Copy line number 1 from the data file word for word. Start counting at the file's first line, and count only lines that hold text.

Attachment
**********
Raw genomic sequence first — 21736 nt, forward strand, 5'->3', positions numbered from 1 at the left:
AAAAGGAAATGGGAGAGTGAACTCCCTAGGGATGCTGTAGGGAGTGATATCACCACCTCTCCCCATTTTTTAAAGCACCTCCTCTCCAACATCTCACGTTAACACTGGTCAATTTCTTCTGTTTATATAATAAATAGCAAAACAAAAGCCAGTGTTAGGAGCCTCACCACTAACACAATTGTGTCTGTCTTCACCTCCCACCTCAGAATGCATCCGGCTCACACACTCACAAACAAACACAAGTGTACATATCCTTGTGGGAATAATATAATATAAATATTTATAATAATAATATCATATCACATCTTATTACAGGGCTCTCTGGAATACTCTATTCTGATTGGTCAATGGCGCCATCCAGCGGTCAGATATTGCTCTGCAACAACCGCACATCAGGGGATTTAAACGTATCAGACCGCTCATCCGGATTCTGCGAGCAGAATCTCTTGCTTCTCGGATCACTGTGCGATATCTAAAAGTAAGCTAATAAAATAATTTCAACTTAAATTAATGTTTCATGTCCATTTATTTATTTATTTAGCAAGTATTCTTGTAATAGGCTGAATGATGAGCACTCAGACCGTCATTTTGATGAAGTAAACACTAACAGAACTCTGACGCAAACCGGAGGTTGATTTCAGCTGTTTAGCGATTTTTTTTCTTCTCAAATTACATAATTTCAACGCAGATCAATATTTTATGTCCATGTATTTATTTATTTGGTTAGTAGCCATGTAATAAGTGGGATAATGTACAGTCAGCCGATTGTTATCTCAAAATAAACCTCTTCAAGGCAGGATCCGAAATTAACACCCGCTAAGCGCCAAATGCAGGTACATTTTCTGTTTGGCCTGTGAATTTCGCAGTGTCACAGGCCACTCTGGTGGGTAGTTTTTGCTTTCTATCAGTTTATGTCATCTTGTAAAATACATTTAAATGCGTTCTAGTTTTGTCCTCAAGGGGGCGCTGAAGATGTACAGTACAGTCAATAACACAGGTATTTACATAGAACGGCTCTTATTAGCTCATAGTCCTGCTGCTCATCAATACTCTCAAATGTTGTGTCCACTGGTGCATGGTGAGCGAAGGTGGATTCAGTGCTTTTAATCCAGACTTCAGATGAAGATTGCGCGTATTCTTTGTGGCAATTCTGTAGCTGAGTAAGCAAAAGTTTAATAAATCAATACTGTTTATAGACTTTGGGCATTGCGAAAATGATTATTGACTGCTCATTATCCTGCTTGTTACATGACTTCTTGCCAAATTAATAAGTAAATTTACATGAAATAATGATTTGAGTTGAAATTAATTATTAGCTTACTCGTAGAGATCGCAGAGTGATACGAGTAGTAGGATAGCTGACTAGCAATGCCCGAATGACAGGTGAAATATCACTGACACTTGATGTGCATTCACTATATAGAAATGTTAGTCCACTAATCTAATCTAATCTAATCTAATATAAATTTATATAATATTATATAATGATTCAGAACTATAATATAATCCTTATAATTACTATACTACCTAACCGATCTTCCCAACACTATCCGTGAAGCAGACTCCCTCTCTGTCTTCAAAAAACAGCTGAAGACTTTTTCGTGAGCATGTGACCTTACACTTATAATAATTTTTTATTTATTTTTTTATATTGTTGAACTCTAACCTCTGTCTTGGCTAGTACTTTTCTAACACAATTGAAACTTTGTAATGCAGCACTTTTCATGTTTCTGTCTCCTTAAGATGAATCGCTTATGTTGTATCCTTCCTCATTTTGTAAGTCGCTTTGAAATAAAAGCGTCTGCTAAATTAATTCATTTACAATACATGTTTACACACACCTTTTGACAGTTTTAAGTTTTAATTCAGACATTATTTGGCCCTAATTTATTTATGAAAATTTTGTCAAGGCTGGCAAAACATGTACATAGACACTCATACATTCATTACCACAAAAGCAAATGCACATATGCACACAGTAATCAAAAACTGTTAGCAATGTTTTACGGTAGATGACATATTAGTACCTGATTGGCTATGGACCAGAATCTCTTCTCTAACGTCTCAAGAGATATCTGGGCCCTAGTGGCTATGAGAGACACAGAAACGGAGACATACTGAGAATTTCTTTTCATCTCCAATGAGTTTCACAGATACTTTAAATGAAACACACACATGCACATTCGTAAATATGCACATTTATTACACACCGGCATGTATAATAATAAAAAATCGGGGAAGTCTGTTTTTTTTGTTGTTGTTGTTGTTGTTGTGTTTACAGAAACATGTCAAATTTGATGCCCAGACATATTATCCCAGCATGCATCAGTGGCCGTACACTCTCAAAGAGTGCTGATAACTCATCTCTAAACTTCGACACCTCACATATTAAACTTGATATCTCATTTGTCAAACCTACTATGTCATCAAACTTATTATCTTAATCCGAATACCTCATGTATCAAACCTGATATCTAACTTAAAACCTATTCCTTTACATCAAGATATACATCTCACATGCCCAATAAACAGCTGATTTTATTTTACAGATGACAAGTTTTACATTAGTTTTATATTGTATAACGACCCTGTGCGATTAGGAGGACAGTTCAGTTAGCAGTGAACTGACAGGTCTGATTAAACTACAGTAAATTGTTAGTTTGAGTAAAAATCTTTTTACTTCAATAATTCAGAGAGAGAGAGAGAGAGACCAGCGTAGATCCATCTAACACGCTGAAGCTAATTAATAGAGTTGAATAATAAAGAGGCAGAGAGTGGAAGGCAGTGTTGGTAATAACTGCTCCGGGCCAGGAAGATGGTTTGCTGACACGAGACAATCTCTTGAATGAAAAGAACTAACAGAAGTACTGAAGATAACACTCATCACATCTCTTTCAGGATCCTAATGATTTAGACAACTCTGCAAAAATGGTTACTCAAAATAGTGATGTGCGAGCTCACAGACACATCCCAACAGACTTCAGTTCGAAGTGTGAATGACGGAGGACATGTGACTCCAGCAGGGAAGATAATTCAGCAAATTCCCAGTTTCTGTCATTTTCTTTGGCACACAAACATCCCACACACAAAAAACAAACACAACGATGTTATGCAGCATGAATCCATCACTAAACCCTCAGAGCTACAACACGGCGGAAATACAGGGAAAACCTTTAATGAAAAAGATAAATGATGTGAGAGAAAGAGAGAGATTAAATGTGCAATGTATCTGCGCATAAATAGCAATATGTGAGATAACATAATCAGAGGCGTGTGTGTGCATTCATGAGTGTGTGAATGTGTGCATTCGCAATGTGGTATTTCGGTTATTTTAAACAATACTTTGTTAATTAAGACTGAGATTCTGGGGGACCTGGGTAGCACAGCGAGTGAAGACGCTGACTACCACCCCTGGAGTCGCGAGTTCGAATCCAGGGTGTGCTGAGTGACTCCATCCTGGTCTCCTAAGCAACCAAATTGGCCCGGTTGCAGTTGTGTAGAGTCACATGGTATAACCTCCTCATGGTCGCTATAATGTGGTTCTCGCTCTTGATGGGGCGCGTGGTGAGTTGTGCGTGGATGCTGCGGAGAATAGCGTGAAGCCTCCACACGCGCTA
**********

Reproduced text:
Raw genomic sequence first — 21736 nt, forward strand, 5'->3', positions numbered from 1 at the left: